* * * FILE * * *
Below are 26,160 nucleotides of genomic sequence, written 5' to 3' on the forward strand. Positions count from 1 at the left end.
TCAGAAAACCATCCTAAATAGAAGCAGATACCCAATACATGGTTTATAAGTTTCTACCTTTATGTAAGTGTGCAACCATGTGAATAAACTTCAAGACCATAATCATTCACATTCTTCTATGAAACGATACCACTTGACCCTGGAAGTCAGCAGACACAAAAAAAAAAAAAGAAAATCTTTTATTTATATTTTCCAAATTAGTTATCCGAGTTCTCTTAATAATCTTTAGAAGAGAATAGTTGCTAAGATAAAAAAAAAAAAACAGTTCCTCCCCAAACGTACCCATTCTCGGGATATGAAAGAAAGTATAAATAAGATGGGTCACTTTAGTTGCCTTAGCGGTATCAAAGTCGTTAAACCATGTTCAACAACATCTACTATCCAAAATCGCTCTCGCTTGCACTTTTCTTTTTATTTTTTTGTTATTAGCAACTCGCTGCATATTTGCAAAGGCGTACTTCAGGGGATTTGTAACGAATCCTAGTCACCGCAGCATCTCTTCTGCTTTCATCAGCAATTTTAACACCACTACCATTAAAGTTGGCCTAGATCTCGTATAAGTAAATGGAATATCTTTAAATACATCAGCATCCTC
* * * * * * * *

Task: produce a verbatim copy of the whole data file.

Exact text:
Below are 26,160 nucleotides of genomic sequence, written 5' to 3' on the forward strand. Positions count from 1 at the left end.
TCAGAAAACCATCCTAAATAGAAGCAGATACCCAATACATGGTTTATAAGTTTCTACCTTTATGTAAGTGTGCAACCATGTGAATAAACTTCAAGACCATAATCATTCACATTCTTCTATGAAACGATACCACTTGACCCTGGAAGTCAGCAGACACAAAAAAAAAAAAAGAAAATCTTTTATTTATATTTTCCAAATTAGTTATCCGAGTTCTCTTAATAATCTTTAGAAGAGAATAGTTGCTAAGATAAAAAAAAAAAAACAGTTCCTCCCCAAACGTACCCATTCTCGGGATATGAAAGAAAGTATAAATAAGATGGGTCACTTTAGTTGCCTTAGCGGTATCAAAGTCGTTAAACCATGTTCAACAACATCTACTATCCAAAATCGCTCTCGCTTGCACTTTTCTTTTTATTTTTTTGTTATTAGCAACTCGCTGCATATTTGCAAAGGCGTACTTCAGGGGATTTGTAACGAATCCTAGTCACCGCAGCATCTCTTCTGCTTTCATCAGCAATTTTAACACCACTACCATTAAAGTTGGCCTAGATCTCGTATAAGTAAATGGAATATCTTTAAATACATCAGCATCCTC